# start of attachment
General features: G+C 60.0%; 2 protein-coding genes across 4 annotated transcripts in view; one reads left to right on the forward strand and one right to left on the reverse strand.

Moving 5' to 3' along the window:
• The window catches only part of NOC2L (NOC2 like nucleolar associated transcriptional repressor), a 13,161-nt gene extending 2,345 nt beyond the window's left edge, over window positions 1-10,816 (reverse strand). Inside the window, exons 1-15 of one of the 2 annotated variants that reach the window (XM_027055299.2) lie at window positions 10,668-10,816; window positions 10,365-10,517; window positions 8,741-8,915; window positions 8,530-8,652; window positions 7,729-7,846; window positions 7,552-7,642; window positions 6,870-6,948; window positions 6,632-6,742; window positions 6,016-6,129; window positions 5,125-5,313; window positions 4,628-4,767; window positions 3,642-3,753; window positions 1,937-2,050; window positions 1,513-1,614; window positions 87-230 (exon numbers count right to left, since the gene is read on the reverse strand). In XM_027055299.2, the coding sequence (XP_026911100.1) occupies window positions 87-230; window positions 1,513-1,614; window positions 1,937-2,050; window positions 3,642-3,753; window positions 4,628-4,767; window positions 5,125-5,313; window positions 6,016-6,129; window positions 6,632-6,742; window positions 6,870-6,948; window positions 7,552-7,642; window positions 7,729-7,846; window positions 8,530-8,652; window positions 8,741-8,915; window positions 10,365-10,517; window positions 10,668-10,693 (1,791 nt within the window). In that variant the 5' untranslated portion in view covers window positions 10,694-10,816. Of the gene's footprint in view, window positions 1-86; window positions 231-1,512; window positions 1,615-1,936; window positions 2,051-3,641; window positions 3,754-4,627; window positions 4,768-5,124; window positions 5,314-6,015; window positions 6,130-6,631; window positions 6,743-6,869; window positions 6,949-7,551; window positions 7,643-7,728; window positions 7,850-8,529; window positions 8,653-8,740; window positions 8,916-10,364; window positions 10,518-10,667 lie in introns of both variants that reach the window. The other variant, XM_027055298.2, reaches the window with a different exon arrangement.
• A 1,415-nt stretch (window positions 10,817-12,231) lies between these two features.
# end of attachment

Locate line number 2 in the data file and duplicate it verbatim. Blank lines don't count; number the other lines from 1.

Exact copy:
Moving 5' to 3' along the window: